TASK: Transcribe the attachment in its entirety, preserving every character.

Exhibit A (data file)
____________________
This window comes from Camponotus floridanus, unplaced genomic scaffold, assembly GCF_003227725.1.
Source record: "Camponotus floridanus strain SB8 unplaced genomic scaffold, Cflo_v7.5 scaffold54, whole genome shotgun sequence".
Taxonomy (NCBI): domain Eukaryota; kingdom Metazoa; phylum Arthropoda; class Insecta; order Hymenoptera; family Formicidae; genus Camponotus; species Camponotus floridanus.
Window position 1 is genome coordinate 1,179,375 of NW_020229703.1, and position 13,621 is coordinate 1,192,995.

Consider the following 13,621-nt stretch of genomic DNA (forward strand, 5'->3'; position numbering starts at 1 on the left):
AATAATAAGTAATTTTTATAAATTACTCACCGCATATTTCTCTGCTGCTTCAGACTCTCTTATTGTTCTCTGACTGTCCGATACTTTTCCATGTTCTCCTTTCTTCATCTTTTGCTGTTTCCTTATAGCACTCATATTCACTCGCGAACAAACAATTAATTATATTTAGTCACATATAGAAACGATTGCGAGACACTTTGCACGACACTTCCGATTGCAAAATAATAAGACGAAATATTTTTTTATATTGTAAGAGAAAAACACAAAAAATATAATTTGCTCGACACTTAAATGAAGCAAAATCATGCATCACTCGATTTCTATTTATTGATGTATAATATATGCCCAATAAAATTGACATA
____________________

This window comes from Camponotus floridanus, unplaced genomic scaffold, assembly GCF_003227725.1.
Source record: "Camponotus floridanus strain SB8 unplaced genomic scaffold, Cflo_v7.5 scaffold54, whole genome shotgun sequence".
Taxonomy (NCBI): domain Eukaryota; kingdom Metazoa; phylum Arthropoda; class Insecta; order Hymenoptera; family Formicidae; genus Camponotus; species Camponotus floridanus.
Window position 1 is genome coordinate 1,179,375 of NW_020229703.1, and position 13,621 is coordinate 1,192,995.

Consider the following 13,621-nt stretch of genomic DNA (forward strand, 5'->3'; position numbering starts at 1 on the left):
AATAATAAGTAATTTTTATAAATTACTCACCGCATATTTCTCTGCTGCTTCAGACTCTCTTATTGTTCTCTGACTGTCCGATACTTTTCCATGTTCTCCTTTCTTCATCTTTTGCTGTTTCCTTATAGCACTCATATTCACTCGCGAACAAACAATTAATTATATTTAGTCACATATAGAAACGATTGCGAGACACTTTGCACGACACTTCCGATTGCAAAATAATAAGACGAAATATTTTTTTATATTGTAAGAGAAAAACACAAAAAATATAATTTGCTCGACACTTAAATGAAGCAAAATCATGCATCACTCGATTTCTATTTATTGATGTATAATATATGCCCAATAAAATTGACATA